Lessons Learned

The execution of my plan was far from perfect, but I believe it added a great deal of flavor (pun absolutely intended) to the session. Instead of having a group decision made by discussion, the players needed to make a practical decision because the potion was right in front of them. By taking the decision from something abstract to something tangible, I believe it created more tension and drama.

There were many ways I considered playing Adamar presenting the potion. I first thought to have him introduce the potion immediately, but did not think any party members would drink it. I thought about the potion producing negative effects to reveal that Adamar is indeed a hostile NPC, but I decided to keep the party guessing. He could still turn out to be “good” or “evil.” (I know my players read the blog, so I’m not going to give the answer away here!)

The session also led me to think about the multitude of ways liquids and foods could be used in a gaming session. The example above is a roleplaying encounter where a questionable NPC presents a beneficial potion, but there is the chance it is a poison. The party must decide to accept or decline. But there are many other ways to introduce tangible objects into a gaming session to bring more life to a concept. A few examples below:

  • Puzzle – the party battles their way through enemies to reach a great treasure. They come to a room that has a locked door; a simple table with numerous potions and a note scribbled with ancient runes rests in the middle of the room. The note is a riddle, and the party must determine the proper potion to drink to unlock the door. Anyone who has read Harry Potter and the Sorcerer’s Stone should recognize this! Use a few different-sized glasses and colored liquids (e.g., juices, dyed water) and set them out on the table with the note. The party now has quite the task ahead of them.
  • Combat – in any combat, add a dish of food or a bottle of liquid to the description, but also set that object out on the table. It will certainly grab the players’ attention. Perhaps the liquid provides a boon, or perhaps it is a poison. The food may provide the player with a free healing surge, or could hold some type of hallucinogenic effect. Maybe a basin (use a large bowl) rests in an alcove and inflicts substantial damage if a weapon is coated with the substance.
  • Roleplaying – related to the example with High Priest Adamar above, introducing food and drink to social encounters presents a clear choice for players. Even if the NPC is well-trusted, having that person present them with food to drink creates a different dynamic in the relationship. This could be a great method for executing a heel turn for a well-liked NPC. The party takes the drinks and pass out to find themselves in a dangerous situation or imprisoned. Be fair, but be ruthless!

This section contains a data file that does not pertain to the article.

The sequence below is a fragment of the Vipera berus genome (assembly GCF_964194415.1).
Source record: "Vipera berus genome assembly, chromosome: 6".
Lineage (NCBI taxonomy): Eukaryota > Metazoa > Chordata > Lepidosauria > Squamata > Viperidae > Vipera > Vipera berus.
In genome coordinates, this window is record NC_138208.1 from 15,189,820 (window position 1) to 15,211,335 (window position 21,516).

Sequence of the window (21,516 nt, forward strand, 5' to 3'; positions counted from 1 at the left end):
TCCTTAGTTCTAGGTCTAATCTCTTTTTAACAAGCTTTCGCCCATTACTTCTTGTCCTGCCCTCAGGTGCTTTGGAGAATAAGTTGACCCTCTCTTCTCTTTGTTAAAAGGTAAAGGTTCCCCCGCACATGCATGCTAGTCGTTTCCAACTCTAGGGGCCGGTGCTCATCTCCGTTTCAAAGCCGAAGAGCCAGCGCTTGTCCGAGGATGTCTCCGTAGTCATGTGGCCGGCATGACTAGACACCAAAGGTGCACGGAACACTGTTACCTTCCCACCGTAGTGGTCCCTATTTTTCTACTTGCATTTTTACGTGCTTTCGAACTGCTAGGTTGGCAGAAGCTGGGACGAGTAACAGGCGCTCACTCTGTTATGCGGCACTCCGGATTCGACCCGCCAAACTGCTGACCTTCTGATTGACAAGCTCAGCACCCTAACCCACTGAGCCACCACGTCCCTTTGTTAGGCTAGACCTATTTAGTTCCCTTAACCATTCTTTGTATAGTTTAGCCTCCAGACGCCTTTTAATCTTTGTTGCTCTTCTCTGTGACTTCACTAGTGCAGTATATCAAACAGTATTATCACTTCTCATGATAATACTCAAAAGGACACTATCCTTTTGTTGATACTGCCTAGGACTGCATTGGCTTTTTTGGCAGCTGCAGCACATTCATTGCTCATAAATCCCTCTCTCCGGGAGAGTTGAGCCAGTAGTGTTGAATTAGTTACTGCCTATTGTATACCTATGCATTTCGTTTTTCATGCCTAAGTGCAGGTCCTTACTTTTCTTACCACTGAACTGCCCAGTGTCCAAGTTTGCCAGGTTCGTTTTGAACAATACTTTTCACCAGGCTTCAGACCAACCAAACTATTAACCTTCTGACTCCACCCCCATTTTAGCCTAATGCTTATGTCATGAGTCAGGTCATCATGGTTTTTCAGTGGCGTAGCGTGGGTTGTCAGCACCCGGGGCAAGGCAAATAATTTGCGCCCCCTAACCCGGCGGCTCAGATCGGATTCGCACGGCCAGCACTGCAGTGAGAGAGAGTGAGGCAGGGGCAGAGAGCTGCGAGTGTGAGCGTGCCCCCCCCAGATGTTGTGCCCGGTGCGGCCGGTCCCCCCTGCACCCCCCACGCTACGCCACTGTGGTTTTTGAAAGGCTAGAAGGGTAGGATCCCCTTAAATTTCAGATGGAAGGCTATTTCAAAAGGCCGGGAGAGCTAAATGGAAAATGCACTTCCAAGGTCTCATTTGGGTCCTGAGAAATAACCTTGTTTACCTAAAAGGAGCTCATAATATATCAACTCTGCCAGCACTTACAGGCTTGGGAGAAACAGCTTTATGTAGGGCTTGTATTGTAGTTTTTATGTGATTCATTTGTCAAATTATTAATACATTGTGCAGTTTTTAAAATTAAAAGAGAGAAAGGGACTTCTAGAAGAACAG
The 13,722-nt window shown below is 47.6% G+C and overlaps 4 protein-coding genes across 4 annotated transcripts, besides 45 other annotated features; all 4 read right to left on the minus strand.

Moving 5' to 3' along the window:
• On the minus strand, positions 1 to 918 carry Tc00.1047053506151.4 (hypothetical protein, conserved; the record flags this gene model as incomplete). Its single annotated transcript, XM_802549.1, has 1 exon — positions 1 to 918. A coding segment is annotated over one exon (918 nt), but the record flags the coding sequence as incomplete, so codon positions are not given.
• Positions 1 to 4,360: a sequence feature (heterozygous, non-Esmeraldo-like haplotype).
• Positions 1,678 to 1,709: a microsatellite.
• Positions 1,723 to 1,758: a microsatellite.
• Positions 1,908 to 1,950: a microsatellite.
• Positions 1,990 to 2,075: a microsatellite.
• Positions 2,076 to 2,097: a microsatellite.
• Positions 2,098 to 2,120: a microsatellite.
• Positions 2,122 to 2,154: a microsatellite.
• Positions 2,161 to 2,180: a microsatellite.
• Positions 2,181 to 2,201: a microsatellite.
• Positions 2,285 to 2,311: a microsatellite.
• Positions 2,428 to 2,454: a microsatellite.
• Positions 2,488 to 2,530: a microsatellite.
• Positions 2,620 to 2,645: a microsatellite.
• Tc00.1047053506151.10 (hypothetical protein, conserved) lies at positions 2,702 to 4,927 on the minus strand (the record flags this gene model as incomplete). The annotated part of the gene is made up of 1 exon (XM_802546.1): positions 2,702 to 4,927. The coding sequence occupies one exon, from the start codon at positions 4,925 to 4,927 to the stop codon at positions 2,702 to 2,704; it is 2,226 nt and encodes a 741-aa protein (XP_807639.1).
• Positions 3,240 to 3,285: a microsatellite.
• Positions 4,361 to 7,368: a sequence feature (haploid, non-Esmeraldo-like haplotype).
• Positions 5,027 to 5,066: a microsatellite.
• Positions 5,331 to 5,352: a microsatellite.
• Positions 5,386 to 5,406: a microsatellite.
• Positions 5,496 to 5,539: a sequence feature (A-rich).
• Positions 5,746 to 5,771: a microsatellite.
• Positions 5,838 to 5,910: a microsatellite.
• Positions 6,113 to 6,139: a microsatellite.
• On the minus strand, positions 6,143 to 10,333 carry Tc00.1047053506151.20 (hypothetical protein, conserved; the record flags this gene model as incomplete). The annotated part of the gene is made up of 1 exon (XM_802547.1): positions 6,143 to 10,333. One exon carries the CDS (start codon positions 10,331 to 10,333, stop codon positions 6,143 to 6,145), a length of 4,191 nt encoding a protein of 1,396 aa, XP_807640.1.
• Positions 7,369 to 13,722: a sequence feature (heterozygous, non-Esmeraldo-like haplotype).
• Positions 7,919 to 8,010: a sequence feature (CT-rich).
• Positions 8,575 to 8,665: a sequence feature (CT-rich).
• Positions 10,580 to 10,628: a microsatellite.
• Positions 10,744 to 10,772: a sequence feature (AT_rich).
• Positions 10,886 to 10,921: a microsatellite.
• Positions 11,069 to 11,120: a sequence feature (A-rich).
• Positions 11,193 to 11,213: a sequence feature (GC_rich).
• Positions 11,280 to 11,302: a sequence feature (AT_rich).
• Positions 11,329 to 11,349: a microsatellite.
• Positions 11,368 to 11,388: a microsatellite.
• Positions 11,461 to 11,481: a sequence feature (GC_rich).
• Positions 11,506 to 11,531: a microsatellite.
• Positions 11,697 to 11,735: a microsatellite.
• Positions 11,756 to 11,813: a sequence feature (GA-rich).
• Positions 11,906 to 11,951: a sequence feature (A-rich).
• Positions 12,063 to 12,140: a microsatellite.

What are your thoughts on using edible props during gaming sessions as part of the story? How would you use liquids or food items in your game?

Author: The Id DM

The Id DM is a psychologist during the weekdays. He DMs for a group of fairly loyal and responsible PCs every other Friday night. In the approximate 330 hours between sessions, he is likely anxious about how to ensure the next game he runs doesn't suck.

15 thoughts on “Drink It!”

    1. It was a fun addition, I think. It added life to an interaction that might have been dull otherwise. I think it changed how the players responded to the invitation, which is what I was trying to influence.

  1. My favourite use of food in game was when my GM presented the party with Doom Candy: http://magbonch.wordpress.com/2011/04/04/reality-breakdown/ (He wrote about it there). Short form: Far Realm incursion infected my ex-PC. The candy was a count-down to ever more spectacular breakdowns of reality, and could be voluntarily consumed by players to get benefits. It was a great, tangible, rewarding way of showing the increasing doom of reality.

    1. Interesting concept! That is somewhat like the example of having food or drink available that provides either a boon or curse to players that consume it. It sounds like it was entertaining for everyone.

  2. Dude, if they don’t get the reference, something is terribly wrong with them. They should go enjoy a nice, greasy, pork sandwich served on a dirty ashtray…

  3. Theres a short game that uses food very well in its mechanics. Its called Doom and cookies. Each turn you name a bad thing that happens to you and everyone effected gets a cookie. cookies can then be eaten to give a bonus to overcoming the dangers you face.

    Full Version

    Click to access doom-and-cookies.pdf